Count me in as a taxpayer willing to fund public education. Count me in as a taxpayer willing to support Lawrence history. Count me in as someone working on finding solutions. Count me in as someone not fooled into thinking the school closings are solely budget driven. The administration and some of the board are using the current budget as a vehicle to drive their agenda. Count me in as someone who thinks that's wrong.

KSManimal 8 years, 4 months ago

"using the current budget as a vehicle to drive their agenda."

And that follows all the way to Topeka, where the anti-tax, anti-school knuckleheads are loving every minute of this manufactured crisis.

Kat Christian 8 years, 4 months ago

Last week there was a meeting at Cordley and what I got out of it there was no intention of closing any school at present. They did talk about the shortfall budget. 3M short this year but that can be remedied by taking 2M from the contingent fund leaving only 1M short. Next year is what we really need to worry about. But why can teachers take a week furlough from pay like some businesses have done. Work w/o pay. I know this is a lot to ask for, but perhaps parents who don't work can help out on that week to ease the load for the teachers so they won't feel pressured. That could be a savings for this year anyway. Perhaps next year if it works out we can do this again. Just a thought!!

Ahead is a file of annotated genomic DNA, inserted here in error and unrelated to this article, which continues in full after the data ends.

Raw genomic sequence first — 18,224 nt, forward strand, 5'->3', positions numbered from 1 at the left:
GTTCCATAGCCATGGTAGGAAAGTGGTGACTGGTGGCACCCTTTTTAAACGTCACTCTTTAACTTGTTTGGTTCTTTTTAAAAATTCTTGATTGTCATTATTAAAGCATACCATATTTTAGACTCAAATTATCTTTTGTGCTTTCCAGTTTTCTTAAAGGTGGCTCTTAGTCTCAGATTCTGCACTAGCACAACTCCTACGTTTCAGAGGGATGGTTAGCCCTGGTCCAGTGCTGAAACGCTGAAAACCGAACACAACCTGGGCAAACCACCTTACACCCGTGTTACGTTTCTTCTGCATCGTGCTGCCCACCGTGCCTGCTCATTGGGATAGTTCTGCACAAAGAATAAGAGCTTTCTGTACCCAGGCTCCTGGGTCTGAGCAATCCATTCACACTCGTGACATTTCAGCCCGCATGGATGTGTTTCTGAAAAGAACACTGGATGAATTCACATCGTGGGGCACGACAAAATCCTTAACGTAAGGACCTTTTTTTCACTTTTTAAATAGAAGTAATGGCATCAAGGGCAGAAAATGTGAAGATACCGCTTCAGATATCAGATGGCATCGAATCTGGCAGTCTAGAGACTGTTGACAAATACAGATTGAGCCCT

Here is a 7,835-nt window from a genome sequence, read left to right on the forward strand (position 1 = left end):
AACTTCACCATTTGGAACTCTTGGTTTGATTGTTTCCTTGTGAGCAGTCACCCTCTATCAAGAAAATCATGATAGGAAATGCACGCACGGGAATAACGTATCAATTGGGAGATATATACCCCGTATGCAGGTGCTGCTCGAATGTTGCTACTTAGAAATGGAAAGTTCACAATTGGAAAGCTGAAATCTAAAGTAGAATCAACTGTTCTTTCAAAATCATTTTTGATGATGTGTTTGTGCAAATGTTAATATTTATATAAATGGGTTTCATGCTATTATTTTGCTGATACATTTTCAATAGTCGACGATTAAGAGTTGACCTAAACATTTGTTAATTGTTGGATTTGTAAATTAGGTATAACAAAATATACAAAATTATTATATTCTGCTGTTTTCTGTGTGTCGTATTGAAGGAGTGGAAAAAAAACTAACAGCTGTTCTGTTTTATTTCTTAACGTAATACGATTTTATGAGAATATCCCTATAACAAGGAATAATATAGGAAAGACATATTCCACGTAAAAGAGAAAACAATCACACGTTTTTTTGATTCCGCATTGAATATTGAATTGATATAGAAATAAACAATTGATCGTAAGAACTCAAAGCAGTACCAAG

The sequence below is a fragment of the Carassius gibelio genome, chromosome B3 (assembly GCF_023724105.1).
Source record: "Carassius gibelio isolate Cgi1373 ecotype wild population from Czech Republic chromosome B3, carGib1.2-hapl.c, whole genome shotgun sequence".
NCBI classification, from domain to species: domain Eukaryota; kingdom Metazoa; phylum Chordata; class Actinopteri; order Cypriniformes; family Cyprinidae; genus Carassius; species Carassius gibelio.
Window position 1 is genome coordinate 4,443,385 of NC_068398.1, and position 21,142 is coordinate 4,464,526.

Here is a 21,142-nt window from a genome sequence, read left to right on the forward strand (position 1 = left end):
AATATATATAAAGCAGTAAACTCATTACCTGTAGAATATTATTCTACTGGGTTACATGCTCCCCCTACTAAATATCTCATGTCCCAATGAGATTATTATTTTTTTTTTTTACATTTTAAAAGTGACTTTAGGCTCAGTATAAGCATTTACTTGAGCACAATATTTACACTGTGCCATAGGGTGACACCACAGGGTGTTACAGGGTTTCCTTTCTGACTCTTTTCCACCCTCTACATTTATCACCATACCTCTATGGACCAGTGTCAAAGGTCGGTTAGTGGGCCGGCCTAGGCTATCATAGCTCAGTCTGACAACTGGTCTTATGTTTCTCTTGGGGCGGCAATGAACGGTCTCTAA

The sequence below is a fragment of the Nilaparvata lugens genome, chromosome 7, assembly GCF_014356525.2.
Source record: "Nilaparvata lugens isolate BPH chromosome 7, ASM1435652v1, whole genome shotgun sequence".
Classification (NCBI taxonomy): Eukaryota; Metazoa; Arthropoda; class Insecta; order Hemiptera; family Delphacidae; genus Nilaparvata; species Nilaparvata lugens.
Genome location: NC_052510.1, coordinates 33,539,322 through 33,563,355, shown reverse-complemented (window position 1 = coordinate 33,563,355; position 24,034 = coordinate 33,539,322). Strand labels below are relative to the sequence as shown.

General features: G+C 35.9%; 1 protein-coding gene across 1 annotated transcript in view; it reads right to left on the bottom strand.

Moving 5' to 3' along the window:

workinghard 8 years, 4 months ago

"no intention of closing any school at present" What I got out of it was they are not saying it is their intention just yet, today, but could be announced next week. In other words it could very well be their intention, they're just not ready to announce it.